Whitehead and Alexis’ work is based on nanoparticle technology that was first developed for medical applications of drug delivery. Therefore, these nanoparticles were developed with rapid biodegradability and toxicological safety considerations in mind (Alexis 2005). In fact, these nanoparticles can be “tuned” to degrade according to a specific pre-determined schedule depending on application and needs. This tunable degradation and non-toxicity make these nanoparticles an excellent environmentally friendly backbone for rendering odor emission remediation.

Whitehead’s laboratory focuses on various aspects of synthetic organic chemistry, including developing new organic reaction methodology, the synthesis of bioactive small molecules, and developing new means of chemical catalysis. By applying fundamental principles of chemical reactivity, nanoparticles will be engineered and fabricated to target the destruction of the most offensive malodorants that cause difficulties in the rendering industry. Their collaborative work is innovative and combines the most recent advancements in synthetic organic chemistry with nanotechnology. Once prepared, the completed nanoparticles will be tested for ability to destroy small odor compounds.

A native of Lexington, SC, Whitehead obtained his bachelor of science and master of science degrees in chemistry from Furman University and his PhD in chemistry from Michigan State University. He was a post-doctoral fellow at North Carolina State University and became an assistant professor at Clemson University in fall 2011.

Alexis obtained his bachelor of science in chemistry, his master of science in materials and interfaces from the Technological University of Montpellier in France, and his PhD in material sciences from Nanyang Technological University in Singapore. Alexis was a post-doctoral fellow of drug and gene delivery at the Institute of Bioengineering and Nanotechnology in Singapore. In 2009, he became assistant professor in the Bioengineering Department at Clemson University.

Alexis began the Clemson University Nanomedicine Laboratory in 2009 where his group works on a variety of nanotechnology applications for drug delivery and tissue engineering. His laboratory team has a multi-prong research thrust including synthesis of new biomaterials and advanced biodegradable polymers. The laboratory is studying the interactions between nanoparticles and biological systems, especially in relation to human and environmental health. Alexis’ team is also developing nanoparticle technologies for in vivo imaging and drug delivery, including targeted cancer therapies.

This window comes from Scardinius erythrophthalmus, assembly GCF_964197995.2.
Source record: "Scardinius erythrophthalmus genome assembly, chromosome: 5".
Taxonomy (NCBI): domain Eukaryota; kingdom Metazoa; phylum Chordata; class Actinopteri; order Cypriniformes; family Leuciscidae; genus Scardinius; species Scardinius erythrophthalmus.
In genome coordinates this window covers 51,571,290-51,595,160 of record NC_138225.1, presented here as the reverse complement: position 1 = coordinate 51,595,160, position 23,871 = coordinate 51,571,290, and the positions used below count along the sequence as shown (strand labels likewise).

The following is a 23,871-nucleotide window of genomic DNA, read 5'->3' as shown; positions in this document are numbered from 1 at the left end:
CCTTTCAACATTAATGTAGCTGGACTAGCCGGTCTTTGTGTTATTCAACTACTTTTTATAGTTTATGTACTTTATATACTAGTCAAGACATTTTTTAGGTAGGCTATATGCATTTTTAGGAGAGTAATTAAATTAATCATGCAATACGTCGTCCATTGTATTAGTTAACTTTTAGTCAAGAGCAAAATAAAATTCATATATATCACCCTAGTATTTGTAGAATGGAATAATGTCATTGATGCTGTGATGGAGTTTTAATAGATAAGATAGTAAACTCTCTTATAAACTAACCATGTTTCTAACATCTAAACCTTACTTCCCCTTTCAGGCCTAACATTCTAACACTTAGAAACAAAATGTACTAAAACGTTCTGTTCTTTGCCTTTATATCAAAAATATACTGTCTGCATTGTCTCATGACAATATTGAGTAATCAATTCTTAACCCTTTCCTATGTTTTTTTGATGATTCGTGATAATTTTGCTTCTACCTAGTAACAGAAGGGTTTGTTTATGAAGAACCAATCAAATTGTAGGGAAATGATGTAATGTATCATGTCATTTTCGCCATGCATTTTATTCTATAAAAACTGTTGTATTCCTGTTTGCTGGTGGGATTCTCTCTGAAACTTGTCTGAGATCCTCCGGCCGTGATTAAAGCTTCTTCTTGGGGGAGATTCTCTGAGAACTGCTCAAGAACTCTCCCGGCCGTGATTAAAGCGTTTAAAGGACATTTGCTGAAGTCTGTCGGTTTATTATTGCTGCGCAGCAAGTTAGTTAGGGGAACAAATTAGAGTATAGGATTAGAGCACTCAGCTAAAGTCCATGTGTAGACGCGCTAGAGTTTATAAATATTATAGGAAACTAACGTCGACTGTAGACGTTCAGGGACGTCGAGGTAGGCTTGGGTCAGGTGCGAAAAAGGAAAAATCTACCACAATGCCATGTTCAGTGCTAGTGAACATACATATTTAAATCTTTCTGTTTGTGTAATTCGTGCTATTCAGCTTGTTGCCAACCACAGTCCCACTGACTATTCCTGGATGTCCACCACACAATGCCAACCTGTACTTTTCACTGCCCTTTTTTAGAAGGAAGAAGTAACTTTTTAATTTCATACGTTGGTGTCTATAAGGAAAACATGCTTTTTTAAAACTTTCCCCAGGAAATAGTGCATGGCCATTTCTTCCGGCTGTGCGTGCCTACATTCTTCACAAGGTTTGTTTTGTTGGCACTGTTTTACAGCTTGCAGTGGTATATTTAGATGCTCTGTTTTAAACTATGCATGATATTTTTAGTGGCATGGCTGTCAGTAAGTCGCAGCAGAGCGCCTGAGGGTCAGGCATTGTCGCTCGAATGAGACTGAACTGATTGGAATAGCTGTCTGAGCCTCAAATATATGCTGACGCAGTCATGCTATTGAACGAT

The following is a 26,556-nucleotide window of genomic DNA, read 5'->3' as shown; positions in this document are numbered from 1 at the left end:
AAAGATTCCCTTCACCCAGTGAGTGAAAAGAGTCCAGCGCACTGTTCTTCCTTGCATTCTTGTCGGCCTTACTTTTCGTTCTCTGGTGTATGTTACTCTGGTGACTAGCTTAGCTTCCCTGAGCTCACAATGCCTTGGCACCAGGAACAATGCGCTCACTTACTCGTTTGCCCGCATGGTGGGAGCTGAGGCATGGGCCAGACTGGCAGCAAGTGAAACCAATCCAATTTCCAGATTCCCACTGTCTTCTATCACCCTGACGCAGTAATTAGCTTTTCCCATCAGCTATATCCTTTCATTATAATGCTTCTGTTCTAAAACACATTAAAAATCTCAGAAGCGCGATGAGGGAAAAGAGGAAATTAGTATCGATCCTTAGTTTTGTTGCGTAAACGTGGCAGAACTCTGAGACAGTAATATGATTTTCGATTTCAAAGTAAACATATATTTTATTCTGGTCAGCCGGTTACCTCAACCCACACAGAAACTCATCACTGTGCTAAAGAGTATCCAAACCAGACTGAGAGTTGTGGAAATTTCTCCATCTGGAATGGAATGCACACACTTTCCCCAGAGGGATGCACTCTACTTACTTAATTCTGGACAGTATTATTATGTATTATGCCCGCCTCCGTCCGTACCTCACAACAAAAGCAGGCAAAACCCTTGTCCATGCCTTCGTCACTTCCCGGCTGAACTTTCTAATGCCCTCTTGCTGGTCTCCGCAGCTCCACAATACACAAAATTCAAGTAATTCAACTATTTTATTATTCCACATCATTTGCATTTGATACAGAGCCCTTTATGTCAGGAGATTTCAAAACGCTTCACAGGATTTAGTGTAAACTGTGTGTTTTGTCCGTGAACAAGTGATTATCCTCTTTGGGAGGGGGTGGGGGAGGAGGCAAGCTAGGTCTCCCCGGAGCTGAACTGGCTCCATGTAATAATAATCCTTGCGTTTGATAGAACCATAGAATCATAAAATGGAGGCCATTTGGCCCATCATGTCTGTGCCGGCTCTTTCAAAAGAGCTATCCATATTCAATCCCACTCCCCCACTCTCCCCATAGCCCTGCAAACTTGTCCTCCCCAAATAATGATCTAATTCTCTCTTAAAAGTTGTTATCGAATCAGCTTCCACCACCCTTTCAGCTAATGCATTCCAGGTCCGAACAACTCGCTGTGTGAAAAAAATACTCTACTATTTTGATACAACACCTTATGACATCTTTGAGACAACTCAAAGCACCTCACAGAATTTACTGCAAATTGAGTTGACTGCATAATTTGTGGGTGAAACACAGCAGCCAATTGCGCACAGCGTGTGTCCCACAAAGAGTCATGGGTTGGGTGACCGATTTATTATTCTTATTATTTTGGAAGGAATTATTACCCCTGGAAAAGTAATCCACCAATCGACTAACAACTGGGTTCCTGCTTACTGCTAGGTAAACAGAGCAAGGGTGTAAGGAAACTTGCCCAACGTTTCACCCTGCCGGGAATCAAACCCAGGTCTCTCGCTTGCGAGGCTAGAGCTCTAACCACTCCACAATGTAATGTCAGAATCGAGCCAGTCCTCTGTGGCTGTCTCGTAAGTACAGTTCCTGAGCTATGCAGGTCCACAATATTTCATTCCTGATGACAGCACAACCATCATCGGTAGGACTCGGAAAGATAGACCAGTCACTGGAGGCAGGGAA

The rendering odor project will be a proof-of-concept study to demonstrate the reactivity between the engineered nanoparticles and odor compounds. Once the study is completed, the data will help researchers determine whether to conduct further investigations applying the nanoparticles in a rendering plant environment and quantitatively/qualitatively assessing odor reduction. In this preliminary study, the overall goal is to demonstrate an ability to engineer nanoparticles capable of destroying rendering malodor emissions.

The technology proposed in the project represents a new field of study that could open a huge range of applications. For instance, in other future projects to be funded elsewhere, the research team will propose studying use of similar nanoparticle technology for military or environmental applications. In the rendering industry, this technology could augment or possibly even replace existing odor control technologies in the future. The technology could yield cost savings for the rendering industry through reduced energy consumption and reduced emissions of greenhouse gases. Further, this new nanotechnology could feasibly be used not only in the plant and for deodorizing trucks, but also as a non-toxic, biodegradable means to contain odors in a rendering emergency or spill situation.

Alexis, F. 2005. “Factors affecting the degradation and drug-release mechanism of poly(lactic acid) and poly[(lactic acid)-co-(glycolic acid)].” Polymer International 54 (1):36-46.

Bethea, R.M., B.N. Murthy, and D.F. Carey. 1973. “Odor controls for rendering plants.” Environmental Science and Technology 7 (6):504-510.

Fazzalari, F.A. 1973. Compilation of Odor and Taste Threshold Value Data, ASTM Data Series DS 48A. Philadelphia: American Society for Testing and Materials.

Sindt, G.L. 2006. “Environmental Issues in the Rendering Industry. In Essential Rendering: All About the Animal By-Products Industry, edited by David L. Meeker, 245-258. Arlington: Kirby Lithographic Company, Inc.

Van Langenhove, H.R., F.A. Van Wassenhove, J.K. Coppin, M.R. Van Acker, and N.M. Schamp. 1982. “Gas chromatography/mass spectrometry identification of organic volatiles contributing to ren-dering odors.” Environmental Science and Technology 16 (12):883-886.